ACE Cleaners Goes Green
ACE Cleaners in North Andover Plaza has recently converted to a new environmentally safe dry cleaning process with the help of a grant from the University of Massachusetts in Lowell.
ACE Cleaners recently converted its dry cleaning process from using perchloroethylene (perc) to environmentally-friendly technologies with the help of a $17,000 grant from the Toxics Use Reduction Institute at UMass Lowell, according to TURI Community Program Manager Joy Onasch.
Onasch said the grant partially funded the purchase and installation of professional “wet” dry-cleaning equipment that has been proven to be an effective and safer replacement to perc, a probable human carcinogen. The new technologies allow for “dry-clean-only” clothes to be washed with water and detergents in computer-controlled machines and then finished with tensioning and pressing equipment.
TURI has awarded 40 Massachusetts companies more than $500,000 in state funded grants since 1996 to discover new opportunities to reduce the use of toxic chemicals and to demonstrate technologies to peers.
"The grants that have been given to three dry cleaners are for a facility to convert to dedicated professional wet cleaning, meaning they can use no other technology in their shop," Onasch explained. “ACE Cleaners took the lead and invested in new, safer equipment that is healthier for workers, the environment and customers. We are making slow and steady progress across the state moving dry cleaners away from using perc which is linked to cancer.”
ACE Cleaners, a family-owned business has leased space in the North Andover Plaza for the past five years. The location had housed previous dry cleaning businesses since 1970.
Although they only been using the new equipment for a few months, owners Yong and Angela Kim have noticed a difference. They said the clothes are clean, fresh and not emitting any odors. The Kims have also realized the health benefits of using a water-based solution.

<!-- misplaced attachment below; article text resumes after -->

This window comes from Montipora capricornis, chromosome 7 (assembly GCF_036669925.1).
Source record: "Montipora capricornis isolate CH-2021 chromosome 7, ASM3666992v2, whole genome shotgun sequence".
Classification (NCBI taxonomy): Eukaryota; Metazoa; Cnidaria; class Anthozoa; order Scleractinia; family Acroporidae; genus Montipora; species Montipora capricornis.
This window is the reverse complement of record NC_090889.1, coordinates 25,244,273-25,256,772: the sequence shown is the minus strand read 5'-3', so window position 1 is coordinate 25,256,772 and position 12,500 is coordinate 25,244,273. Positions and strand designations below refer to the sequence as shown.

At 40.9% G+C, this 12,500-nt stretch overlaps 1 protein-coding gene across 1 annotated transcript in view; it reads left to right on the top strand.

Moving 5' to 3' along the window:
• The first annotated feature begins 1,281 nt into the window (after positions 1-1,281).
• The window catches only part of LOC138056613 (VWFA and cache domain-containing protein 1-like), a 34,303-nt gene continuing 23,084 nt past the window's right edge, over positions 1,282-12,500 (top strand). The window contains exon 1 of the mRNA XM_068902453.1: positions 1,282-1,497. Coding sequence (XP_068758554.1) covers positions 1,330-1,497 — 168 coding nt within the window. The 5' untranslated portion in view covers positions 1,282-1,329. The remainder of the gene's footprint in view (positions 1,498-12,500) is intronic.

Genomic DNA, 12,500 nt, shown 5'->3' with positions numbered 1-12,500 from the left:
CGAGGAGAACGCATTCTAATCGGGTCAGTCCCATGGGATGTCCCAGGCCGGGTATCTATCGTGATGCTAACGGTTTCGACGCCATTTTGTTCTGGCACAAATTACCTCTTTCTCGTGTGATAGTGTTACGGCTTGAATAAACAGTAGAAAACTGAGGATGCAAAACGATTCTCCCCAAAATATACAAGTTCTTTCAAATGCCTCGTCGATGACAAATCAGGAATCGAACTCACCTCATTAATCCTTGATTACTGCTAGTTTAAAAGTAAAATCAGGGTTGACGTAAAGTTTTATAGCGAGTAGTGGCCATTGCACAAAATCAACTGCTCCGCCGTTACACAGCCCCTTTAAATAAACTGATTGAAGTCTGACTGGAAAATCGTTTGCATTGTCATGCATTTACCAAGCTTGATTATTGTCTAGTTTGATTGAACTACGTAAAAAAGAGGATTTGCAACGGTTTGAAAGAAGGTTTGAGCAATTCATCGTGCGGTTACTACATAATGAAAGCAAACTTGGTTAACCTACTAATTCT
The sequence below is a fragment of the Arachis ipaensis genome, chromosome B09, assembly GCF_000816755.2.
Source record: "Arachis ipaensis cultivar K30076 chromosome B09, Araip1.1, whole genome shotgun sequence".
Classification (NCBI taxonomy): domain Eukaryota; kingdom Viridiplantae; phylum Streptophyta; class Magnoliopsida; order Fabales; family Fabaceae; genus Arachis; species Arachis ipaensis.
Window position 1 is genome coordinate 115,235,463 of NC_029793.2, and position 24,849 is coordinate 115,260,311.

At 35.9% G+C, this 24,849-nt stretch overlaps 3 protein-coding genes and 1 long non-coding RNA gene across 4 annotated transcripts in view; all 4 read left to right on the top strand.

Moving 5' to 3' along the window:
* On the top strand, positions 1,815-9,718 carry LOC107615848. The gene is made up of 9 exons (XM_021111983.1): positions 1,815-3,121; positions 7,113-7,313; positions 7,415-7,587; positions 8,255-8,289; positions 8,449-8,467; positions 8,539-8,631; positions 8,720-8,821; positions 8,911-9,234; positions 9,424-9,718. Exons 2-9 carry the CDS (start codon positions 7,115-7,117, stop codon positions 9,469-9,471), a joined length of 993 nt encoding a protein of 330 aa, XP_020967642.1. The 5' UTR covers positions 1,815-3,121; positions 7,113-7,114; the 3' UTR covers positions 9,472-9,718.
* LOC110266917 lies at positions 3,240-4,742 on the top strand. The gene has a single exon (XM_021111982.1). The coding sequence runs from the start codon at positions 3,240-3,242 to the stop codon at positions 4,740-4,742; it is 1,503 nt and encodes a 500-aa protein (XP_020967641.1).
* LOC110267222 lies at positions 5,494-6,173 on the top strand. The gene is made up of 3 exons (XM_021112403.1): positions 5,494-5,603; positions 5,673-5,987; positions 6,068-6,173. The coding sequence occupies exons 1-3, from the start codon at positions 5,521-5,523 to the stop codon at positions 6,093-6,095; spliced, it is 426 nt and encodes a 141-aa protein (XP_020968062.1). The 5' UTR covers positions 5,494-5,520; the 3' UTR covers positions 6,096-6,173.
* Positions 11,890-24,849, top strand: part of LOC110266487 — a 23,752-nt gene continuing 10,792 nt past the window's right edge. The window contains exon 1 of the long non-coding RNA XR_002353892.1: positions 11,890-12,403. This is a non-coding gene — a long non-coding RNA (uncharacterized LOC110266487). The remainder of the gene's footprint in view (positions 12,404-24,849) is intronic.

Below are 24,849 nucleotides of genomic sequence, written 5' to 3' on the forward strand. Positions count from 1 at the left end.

“Before this change, when I would open the door to work there was a strong smell and because I have asthma, I would cough and choke,” said Yong Kim. “Now when I get to work, everything smells clean and fresh. Not only does the technology do a great job of cleaning the clothes, it is better for the health of my customers and workers.”
The mandate for change was realized when North Andover Ventures Limited Partnership, Plaza landlord hired Morgan Environment of Manchester, MA to remove chemicals from the soil due to contamination. With the assistance of Environmental engineer Patricia Kozak, the Kims were able to find out about both the grant and the newer equipment.
“Even though the contamination of the soil by other dry cleaners over the years was the driver for ACE Cleaners to find a safer alternative to perc, the company could have chosen to move to another site and continue using perc, but instead Mr. and Mrs. Kim did the right thing by investing in a cleaner technology,” Onasch explained.
Part of the requirement of the TURI grant is for ACE Cleaners to demonstrate to other dry cleaners how the technology works to encourage them to no longer use perc. Four demonstrations have been scheduled for this spring, and invitations will be mailed out to dry cleaners across the state, Onasch said.
“Sometimes environmental problems can have a silver lining especially if grants are available to ease the financial burden which is what happened in this case,” she said.